Join DiveBuddy.com

Meet new scuba divers, maintain a virtual dive log, participate in our forum, share underwater photos, research dive sites and more. Members login here.

#404
Diver’s Biggest Problem: Apathy and Over-Confidence
markingrassia - 1/02/2017 9:54 AM
Category: Health & Safety
Replies: 8

Now closing in a hundred dives in the first two years since earning my OW cert, I still have a ways to go to become an expert in the sport. But, after watching hundreds of other divers, maybe that’s a goal I should never achieve.

Being a perpetual student seems to be a safer consideration.

My experience with diving revealed an unexpected observation; not why there are diving mishaps, but why there aren’t a great deal more of them. It seems there’s a correlation between safety and experience. Often, the more dives a person has, the less they feel obliged to follow the safety lessons taught in their initial scuba diving classes.

Over confidence is just human nature. Once we’ve conquered a fear of something, we tend to take it less seriously or, dismiss it entirely. But there is a difference in conquering a fear and losing respect for activities that involve a potential danger—as does diving.

Apathy happens when we simply stop caring about something. Our diving equipment is so, well-engineered and constructed, it’s easy to be lulled into a false sense of security. And with each non-incident dive, it’s harder to see the value for continued, repetitive pre-dive checks, planning, and buddy diving—all that seems to be considered ‘rookie diver stuff.’

Take ‘John,’ for example, (John is an alias for a real person, who I won’t call out in public) a seasoned diver with over 1500 plus dives. I was teamed up with John when I went solo with a dive charter in Florida last year. I was happy to be assigned with someone with so much experience. I was hoping to learn something from this sage diver, but what he taught me was not what I was expecting.

John, and I did make a dive plan, went over hand signals and checked each other’s’ gear—mostly because I insisted on doing so. (Initial red flag). John, dove in the water without his regulator in his mouth nor wearing his mask or snorkel, donning it only when he was ready to submerge (Red flag number two). Then before I jumped in John power dove to spearfish a wreck at (100-110 ft) leaving me behind (Third red flag). When I did manage to catch up to my wayward dive partner, he never looked back to see me (Red flag number four). He was so, absorbed in spear-fishing he passed through narrow spaces created by fallen debris and eventually disappeared around the stern and was gone. John then surfaced without notifying me (Red Flags number five and six).

On a subsequent dive, John was told to stay near the wreck by the Dive Master, as the water was murky and choppy; however, confident John, on the ocean floor took off on a tangent along a debris field without me. Again, he disappeared from my sight. My no-deco was under ten minutes at that depth so, I had to ascend. When I got back aboard and didn’t see John, my stomach turned to knots. Some time later the captain spotted John 3/4 of a mile away. John, was out of air, exhausted and had a nasty leg cramp. A crewman had to jump in and haul John out. (Seventh and final red flag).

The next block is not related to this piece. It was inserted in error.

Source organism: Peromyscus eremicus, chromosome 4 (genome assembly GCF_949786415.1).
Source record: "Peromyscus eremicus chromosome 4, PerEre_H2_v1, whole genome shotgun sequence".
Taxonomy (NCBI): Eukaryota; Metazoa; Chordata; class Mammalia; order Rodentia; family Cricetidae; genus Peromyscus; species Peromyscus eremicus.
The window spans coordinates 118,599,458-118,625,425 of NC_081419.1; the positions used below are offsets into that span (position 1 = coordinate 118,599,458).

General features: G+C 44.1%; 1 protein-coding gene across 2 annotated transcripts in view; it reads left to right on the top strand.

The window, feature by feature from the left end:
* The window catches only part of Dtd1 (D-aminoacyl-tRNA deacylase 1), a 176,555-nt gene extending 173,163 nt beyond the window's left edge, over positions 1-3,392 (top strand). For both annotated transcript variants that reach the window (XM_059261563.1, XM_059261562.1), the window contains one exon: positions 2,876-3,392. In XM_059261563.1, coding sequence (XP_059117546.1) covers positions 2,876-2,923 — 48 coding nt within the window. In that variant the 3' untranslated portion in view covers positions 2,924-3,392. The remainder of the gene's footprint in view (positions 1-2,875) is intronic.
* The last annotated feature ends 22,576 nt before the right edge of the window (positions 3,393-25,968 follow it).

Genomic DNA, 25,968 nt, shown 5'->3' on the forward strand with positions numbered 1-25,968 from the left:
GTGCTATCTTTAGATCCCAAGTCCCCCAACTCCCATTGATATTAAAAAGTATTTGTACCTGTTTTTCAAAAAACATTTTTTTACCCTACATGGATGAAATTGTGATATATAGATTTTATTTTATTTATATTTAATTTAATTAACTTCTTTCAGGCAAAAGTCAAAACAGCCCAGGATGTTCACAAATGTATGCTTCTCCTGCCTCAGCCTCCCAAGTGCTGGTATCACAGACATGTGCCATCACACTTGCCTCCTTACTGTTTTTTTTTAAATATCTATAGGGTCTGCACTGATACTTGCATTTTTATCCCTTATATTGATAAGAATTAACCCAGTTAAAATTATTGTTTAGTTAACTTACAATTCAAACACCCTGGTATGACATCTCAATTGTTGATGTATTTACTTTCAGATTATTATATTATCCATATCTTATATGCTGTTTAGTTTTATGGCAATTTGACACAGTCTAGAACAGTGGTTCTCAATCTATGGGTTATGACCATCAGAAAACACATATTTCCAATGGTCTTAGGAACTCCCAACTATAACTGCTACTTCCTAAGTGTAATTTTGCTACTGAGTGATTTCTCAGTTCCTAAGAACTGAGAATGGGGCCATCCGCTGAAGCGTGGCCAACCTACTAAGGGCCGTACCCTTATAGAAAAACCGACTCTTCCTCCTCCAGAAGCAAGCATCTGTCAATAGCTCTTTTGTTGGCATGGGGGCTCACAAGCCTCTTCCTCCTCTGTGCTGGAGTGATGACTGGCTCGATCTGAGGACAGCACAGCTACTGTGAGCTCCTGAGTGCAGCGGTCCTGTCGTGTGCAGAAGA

I eventually told John, that I was uncomfortable with his diving practices and that I’d be buddying-up with someone else.

By the way, John, was a self-described as a former Senior PADI instructor with 1500+ dives. Over Confidence can happen to anyone and apparently does.

But John isn’t alone nor, is he an extreme case of Diver’s Apathy. I’ve been teamed up with other ‘experienced’ divers that routinely take unnecessary risks. Many run their air down to sub 400 Psi before ascending. Others’ with taped-up BCD’s, rigged broken fins and leaky masks jump in confident their fixes will keep. Still others, including dive masters and instructor’s stick their hands in crevices, taunted and antagonized sea critters and enter dodgy wrecks and caves.

And then there are people with medical issues; with poor fitness, obesity, smokers, asthmatics, cardio-pulmonary patients, and people on blood thinners and diabetes medicine who announce they are not in the best of shape and ask you to keep an eye out on them. And even though they know that most diving accidents are due to medical issues, they lie on their medical waivers and ‘jump in’ anyway. I met one man with two bypass surgeries under his belt who was on a cocktail of medicines. I don’t know for sure if he got an ‘okay’ be his doctor, but you have to wonder.

Then we get to the procedural lackeys. Rarely if ever, do I ever see experienced divers doing pre-dive equipment checks and going over dive plans, hand signals and such. Half the time I see ‘buddy’ divers separate and later, ascend separately.

Worse, are the people who push the envelope exceeding their diving experience and training. I have a GOPRO film of a young diver, a Dive Master Trainee who was alone on the sea floor at 110 feet practicing removing and donning her BCD rig—no one was anywhere near her. I was horrified, and wondered what would happen if her BCD and tank floated off in the current? Where was her buddy?

And indeed, there are a lot of diver accidents that happen because an overconfident diver went too deep for too long or, simply became preoccupied and wandered off from their buddy as their gas headed down to ‘0.’ I have assisted three divers who were in various degrees of trouble, because they became separated from their dive buddy when a piece of gear became lose or, had buoyancy issues, problems that could have been fixed on the surface with an equipment check.